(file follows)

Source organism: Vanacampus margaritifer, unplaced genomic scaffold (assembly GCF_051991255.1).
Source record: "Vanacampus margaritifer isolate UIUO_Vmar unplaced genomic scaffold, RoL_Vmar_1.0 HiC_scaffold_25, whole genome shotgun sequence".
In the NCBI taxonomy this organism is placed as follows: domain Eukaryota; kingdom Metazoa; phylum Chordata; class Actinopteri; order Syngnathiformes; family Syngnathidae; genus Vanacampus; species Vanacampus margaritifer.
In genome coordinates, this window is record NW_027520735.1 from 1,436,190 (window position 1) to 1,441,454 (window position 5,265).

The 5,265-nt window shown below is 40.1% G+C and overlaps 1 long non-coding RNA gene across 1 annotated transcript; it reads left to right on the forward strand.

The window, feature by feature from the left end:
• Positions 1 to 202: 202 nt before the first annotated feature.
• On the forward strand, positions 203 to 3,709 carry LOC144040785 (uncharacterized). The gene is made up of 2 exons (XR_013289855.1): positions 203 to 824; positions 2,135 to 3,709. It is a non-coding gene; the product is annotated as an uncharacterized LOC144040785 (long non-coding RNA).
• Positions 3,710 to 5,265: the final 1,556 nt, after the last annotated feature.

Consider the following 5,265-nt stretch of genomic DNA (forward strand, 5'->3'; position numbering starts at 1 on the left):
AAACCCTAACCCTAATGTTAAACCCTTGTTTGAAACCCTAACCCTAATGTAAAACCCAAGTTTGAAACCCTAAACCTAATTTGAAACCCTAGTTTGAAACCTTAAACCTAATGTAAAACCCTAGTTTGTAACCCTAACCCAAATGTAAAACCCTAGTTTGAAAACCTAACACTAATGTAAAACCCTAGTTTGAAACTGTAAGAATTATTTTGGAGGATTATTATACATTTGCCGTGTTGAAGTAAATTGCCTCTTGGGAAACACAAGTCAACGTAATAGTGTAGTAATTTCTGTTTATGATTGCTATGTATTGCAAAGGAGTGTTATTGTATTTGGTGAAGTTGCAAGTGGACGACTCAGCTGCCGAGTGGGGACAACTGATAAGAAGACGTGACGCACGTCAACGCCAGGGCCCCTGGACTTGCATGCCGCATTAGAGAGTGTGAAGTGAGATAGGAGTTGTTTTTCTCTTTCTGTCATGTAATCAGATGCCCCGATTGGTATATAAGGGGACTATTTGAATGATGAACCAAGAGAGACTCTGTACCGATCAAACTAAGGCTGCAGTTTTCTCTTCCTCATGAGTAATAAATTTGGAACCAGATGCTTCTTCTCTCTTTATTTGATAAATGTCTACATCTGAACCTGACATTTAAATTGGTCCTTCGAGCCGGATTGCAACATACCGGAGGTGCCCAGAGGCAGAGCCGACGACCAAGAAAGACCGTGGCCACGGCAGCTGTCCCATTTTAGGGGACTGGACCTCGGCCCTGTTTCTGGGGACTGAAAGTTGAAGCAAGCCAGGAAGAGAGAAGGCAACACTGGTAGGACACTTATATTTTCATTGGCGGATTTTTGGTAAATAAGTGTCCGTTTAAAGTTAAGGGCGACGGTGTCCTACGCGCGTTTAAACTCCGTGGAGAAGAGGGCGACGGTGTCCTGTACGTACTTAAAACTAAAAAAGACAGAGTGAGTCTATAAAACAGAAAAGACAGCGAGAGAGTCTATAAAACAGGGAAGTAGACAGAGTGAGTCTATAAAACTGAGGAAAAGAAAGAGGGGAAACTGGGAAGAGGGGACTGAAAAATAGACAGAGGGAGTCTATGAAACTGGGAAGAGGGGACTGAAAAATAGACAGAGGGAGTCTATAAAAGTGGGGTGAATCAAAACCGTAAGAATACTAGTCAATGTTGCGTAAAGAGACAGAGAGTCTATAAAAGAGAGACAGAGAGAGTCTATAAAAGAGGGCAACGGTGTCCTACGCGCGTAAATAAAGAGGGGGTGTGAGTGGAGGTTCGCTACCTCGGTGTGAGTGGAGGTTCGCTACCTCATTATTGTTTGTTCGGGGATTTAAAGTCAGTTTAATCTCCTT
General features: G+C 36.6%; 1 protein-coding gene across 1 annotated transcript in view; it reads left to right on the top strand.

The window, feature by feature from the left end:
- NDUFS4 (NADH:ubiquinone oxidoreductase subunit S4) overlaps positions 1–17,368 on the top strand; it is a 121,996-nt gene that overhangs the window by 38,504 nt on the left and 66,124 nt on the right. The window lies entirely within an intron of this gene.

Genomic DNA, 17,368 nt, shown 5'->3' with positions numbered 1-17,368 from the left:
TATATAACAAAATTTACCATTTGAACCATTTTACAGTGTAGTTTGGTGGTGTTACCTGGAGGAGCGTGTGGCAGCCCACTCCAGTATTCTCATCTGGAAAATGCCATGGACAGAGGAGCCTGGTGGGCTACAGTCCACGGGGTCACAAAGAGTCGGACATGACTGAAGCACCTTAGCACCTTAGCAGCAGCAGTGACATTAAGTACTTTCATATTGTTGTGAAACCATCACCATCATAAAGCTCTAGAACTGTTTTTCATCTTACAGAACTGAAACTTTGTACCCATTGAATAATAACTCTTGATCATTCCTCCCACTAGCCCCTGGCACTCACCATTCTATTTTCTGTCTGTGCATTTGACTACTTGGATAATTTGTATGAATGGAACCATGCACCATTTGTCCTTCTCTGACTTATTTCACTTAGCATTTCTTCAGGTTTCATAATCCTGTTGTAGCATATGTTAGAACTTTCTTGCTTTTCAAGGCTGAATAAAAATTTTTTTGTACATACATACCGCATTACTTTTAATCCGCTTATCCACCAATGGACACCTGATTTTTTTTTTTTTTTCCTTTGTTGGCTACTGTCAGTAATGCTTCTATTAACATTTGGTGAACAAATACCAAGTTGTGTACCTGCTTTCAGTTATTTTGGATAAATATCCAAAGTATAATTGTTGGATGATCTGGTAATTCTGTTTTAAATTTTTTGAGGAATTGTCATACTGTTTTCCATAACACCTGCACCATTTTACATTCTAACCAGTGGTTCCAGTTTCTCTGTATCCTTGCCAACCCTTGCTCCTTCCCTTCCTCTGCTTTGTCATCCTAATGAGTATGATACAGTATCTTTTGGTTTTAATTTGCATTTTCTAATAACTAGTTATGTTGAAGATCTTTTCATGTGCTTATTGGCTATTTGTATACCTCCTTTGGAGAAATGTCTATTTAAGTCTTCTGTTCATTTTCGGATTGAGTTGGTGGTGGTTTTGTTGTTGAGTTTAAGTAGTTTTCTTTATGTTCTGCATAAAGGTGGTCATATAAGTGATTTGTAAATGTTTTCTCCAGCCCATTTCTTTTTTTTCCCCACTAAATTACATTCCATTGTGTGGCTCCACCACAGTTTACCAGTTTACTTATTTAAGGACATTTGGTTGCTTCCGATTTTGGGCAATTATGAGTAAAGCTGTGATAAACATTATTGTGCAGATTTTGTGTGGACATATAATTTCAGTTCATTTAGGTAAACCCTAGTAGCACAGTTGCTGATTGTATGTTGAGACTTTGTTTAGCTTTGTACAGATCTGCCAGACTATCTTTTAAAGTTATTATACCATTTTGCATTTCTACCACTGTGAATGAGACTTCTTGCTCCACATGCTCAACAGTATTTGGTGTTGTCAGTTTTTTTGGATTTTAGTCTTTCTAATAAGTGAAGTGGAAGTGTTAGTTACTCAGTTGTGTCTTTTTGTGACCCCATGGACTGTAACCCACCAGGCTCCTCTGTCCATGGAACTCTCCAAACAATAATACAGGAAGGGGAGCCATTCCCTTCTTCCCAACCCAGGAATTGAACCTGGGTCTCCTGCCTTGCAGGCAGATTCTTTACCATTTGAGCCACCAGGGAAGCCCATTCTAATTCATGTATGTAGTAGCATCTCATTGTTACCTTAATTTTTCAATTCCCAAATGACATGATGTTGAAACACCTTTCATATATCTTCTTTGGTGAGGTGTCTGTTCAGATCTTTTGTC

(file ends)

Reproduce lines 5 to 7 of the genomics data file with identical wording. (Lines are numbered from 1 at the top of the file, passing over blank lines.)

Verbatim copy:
The 5,265-nt window shown below is 40.1% G+C and overlaps 1 long non-coding RNA gene across 1 annotated transcript; it reads left to right on the forward strand.

The window, feature by feature from the left end:
• Positions 1 to 202: 202 nt before the first annotated feature.